Great frauds in history: ZZZZ Best

ZZZZ Best was a carpet-cleaning company set up in 1982 by 16-year-old Barry Minkow, who would use it to run a Ponzi scheme that netted millions.

Man putting money in his jacket
(Image credit: Peter Dazeley)


(Image credit: Credit: ZUMA Press, Inc. / Alamy Stock Photo)

ZZZZ Best was a carpet-cleaning company set up in Inglewood, California in 1982 by the then 16-year-old Barry Minkow, while he was still in school. The company initially struggled for survival. Minkow (pictured) only survived by engaging in credit-card fraud, stealing money from relatives and staging burglaries in order to collect on the insurance. However, the company seemed to find a way to make large amounts of money when it branched out into carpet restoration for insurance firms. The apparent success of this business enabled ZZZZ Best to float in 1986, reaching a peak market capitalisationof $280m.

How did it work?

It didn't the restoration service was completely invented. Minkow created a fake firm, Interstate Appraisal Services, which posed as ZZZZ Best's client. To keep the business running, Minkow took loans from various dubious figures, and shuttled money between bank accounts, in a Ponzi-style scheme. This deception was convincing enough for banks to lend him enough money not only to support an advertising blitz, but also to come close to taking over KeyServ, a competitor.

What happened next?

By May 1987, on the eve of the takeover, the Los Angeles Times published an article detailing that Minkow had previously been involved in $72,000 worth of fraudulent charges and was still refusing to pay some victims back. This caused banks to pull their credit lines; the investment bankers overseeing the KeyServ deal forced an immediate postponement. At the same time it was revealed that some major restoration contracts that ZZZZ Best claimed to have won were made up. By July Minkow resigned as CEO, and was jailed a year later for various counts of fraud.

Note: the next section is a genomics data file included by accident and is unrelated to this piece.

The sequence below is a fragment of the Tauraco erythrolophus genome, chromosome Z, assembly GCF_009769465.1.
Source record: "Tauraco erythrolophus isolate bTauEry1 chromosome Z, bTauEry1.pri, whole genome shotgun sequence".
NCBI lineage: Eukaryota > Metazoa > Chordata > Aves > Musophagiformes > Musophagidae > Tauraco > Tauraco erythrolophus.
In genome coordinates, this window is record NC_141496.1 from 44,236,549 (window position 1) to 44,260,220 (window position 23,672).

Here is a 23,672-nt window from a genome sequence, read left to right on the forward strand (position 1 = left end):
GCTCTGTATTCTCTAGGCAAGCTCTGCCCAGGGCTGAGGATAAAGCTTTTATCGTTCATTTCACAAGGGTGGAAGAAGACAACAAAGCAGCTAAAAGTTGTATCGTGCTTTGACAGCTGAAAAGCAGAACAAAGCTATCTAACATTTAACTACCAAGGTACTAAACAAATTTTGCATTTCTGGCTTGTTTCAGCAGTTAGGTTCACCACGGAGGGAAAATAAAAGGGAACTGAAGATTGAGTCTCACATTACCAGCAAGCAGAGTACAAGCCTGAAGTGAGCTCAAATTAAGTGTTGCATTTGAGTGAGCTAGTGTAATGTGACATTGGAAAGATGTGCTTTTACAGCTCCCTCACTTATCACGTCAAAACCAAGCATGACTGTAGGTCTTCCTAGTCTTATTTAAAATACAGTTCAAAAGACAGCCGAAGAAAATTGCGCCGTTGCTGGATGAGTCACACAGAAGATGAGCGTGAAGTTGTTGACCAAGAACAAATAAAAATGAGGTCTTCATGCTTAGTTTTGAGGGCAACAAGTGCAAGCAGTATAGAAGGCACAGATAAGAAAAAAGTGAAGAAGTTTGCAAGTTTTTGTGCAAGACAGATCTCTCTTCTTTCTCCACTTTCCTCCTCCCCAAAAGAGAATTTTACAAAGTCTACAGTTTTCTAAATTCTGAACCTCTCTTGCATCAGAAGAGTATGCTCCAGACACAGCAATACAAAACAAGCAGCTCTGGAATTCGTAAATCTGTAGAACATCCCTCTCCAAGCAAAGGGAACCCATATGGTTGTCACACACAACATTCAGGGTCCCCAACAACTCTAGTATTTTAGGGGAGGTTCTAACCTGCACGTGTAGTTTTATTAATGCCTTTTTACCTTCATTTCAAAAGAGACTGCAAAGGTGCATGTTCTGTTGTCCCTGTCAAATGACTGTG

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Lessons for investors

Shareholders in ZZZZ Best were wiped out by the bankruptcy, although they did win a settlement of $35m from the firm's auditors, Ernst & Whinney. One big red flag that things were not how they seemed was that Minkow employed convicted criminals as senior executives. His chief financial officer stayed in place even after being accused of stealing money from customers of his previous firm. For his part, Minkow didn't seem to learn his lesson and was jailed in 2011 for insider trading.

Dr Matthew Partridge

Matthew graduated from the University of Durham in 2004; he then gained an MSc, followed by a PhD at the London School of Economics.

He has previously written for a wide range of publications, including the Guardian and the Economist, and also helped to run a newsletter on terrorism. He has spent time at Lehman Brothers, Citigroup and the consultancy Lombard Street Research.

Matthew is the author of Superinvestors: Lessons from the greatest investors in history, published by Harriman House, which has been translated into several languages. His second book, Investing Explained: The Accessible Guide to Building an Investment Portfolio, is published by Kogan Page.

As senior writer, he writes the shares and politics & economics pages, as well as weekly Blowing It and Great Frauds in History columns He also writes a fortnightly reviews page and trading tips, as well as regular cover stories and multi-page investment focus features.

Follow Matthew on Twitter: @DrMatthewPartri